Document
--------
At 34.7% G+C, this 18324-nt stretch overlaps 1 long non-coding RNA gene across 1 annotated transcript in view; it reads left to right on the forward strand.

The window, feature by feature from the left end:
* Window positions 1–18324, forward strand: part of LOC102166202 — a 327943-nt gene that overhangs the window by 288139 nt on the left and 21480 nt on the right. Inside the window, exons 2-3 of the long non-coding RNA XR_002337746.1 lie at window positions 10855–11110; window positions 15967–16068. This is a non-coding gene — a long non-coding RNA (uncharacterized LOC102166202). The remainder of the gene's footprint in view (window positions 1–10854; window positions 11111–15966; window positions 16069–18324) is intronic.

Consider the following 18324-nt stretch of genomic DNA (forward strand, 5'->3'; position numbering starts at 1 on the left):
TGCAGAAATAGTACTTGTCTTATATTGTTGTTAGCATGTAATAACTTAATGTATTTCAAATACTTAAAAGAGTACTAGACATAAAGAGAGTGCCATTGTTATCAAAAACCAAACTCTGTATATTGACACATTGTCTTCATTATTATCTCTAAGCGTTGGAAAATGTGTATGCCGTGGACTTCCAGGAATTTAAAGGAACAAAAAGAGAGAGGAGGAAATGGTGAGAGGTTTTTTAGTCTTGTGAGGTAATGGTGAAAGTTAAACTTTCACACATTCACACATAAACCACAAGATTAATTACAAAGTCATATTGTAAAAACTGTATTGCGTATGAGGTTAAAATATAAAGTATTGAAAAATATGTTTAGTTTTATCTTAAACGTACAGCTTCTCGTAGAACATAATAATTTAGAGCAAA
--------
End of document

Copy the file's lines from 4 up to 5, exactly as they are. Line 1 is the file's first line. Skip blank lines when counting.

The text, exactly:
Consider the following 18324-nt stretch of genomic DNA (forward strand, 5'->3'; position numbering starts at 1 on the left):
TGCAGAAATAGTACTTGTCTTATATTGTTGTTAGCATGTAATAACTTAATGTATTTCAAATACTTAAAAGAGTACTAGACATAAAGAGAGTGCCATTGTTATCAAAAACCAAACTCTGTATATTGACACATTGTCTTCATTATTATCTCTAAGCGTTGGAAAATGTGTATGCCGTGGACTTCCAGGAATTTAAAGGAACAAAAAGAGAGAGGAGGAAATGGTGAGAGGTTTTTTAGTCTTGTGAGGTAATGGTGAAAGTTAAACTTTCACACATTCACACATAAACCACAAGATTAATTACAAAGTCATATTGTAAAAACTGTATTGCGTATGAGGTTAAAATATAAAGTATTGAAAAATATGTTTAGTTTTATCTTAAACGTACAGCTTCTCGTAGAACATAATAATTTAGAGCAAA